One Wolfson example showed a sailing vessel in 20 knots of wind and at 11o of heel that was already on the limit for countering a 45 knot squall, and obviously even more vulnerable to a 60 knot squall. However, her maximum (limiting) steady angle to counter simple gusts was 27o.

    Downflooding & intact freeboard:
    Given that circumstances can result in knockdown for even the best vessel, maintaining her intact freeboard and minimising the risk of resultant downflooding is critical to her ability to recover. There are many features that can improve ‘intact’ stability at large angles of heel, such as watertight deckhouses. Downflooding creates free surface effect, and thus transforms a difficult situation into an irrecoverable one. A good range of stability is indeed essential, but it must be combined with maximum resistance to downflooding.
    The size of opening that will cause critical downflooding is calculated from a formula related to the ship’s displacement. The angle at which these openings submerge is called the downflooding angle, and it is an important figure for sailing ship stability. UK regulations preclude submergence at less than 40o of any such openings. A downflood angle of more than 65o is both achievable and regarded as best practice.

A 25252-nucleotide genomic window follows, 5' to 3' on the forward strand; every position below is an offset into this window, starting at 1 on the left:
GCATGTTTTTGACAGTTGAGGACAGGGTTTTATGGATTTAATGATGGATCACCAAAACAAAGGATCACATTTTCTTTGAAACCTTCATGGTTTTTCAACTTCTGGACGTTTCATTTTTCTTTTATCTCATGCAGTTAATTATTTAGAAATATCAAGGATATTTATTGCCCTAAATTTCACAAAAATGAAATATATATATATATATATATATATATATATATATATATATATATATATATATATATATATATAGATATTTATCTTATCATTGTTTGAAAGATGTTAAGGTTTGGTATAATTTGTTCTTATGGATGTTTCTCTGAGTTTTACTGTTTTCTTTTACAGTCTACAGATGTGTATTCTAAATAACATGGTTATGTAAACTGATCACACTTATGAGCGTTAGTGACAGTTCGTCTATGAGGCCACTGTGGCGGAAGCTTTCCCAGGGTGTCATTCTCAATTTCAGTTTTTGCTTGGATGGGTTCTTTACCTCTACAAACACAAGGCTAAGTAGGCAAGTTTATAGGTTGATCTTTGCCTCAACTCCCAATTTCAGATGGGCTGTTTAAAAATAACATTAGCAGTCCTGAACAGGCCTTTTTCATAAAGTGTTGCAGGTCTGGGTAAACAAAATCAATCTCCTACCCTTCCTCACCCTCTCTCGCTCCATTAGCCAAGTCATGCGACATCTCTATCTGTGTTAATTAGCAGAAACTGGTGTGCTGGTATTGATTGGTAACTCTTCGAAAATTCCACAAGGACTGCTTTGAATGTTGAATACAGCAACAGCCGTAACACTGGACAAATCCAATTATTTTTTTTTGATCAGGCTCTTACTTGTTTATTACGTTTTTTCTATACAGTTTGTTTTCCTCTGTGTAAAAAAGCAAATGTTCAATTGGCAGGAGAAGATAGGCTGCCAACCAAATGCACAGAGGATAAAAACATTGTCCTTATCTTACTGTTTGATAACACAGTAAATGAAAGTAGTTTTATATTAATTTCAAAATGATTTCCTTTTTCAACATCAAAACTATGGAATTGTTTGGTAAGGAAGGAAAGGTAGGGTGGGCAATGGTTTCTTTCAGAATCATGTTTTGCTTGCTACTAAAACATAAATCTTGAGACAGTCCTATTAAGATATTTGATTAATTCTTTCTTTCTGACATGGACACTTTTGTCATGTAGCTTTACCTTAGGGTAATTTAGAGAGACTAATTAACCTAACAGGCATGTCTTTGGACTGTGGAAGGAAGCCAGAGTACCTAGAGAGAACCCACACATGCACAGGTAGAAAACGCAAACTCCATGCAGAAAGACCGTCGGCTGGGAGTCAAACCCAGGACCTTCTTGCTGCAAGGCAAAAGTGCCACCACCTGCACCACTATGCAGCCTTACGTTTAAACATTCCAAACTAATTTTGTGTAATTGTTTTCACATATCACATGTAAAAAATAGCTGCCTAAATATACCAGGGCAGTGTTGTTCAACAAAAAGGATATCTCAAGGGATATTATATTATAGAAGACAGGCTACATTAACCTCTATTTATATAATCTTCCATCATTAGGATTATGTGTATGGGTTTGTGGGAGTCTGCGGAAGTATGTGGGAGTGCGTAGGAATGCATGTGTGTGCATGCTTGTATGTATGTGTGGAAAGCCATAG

Many certifying authorities require that the shipside should not be pierced for opening scuttles, in order to protect intact freeboard. Excessive water trapped on deck is a related potential problem. The modern recommendation is that ships should be able to free their decks of water in a time close to (better still – less than) their period of roll.

    References for Sailing Ship Stability:
    Cleary, Daidola & Reyling. Sailing ship intact stability criteria, Marine Technology, Vol 33 (July 1996)
    Deakin. B. The development of stability standards for UK sailing vessels, Royal Institute of Naval Architects, paper 4 (Spring 1990)
    DTP. Model Stability Booklet for Sail Training Ships under 24 metres, (HMSO, 1990)
    DTP. The Auxiliary Barque Marques DTP Report of Court Number 8073, (HMSO, 1987)
    Kriegsmarine. Niobe: Havarie-Untersuchungs-Akte der Marine, (Berlin, 1932)
    MSA. The Code of Practice for Large Commercial Sailing & Motor Vessels, (HMSO, 1997)
    Marean. P.E. and Long. R.W. Survey of sailing ship stability leading to Modified Regulations, New England Section, Society of Naval Architects and Marine Engineers (1985)
    Tsai.N.T. and Haciski. E.C. Stability of large sailing vessels, Marine Technology vol 23 (1986)
    Scott. F. J. M. A Square Rig Handbook: Operations – Safety – Training – Equipment, (London, 2nd edition 2001)
    University of Southampton, Wolfson Unit. Sail Training Vessel Stability – DTP Report Number 798, (Southampton, 1987)
    NTSB. Marine Accident Report: Capsizing & sinking of the US Sailing Vessel Pride of Baltimore, (Washington, 1987)
    White. W.H. Manual of Naval Architecture, (London, 1894)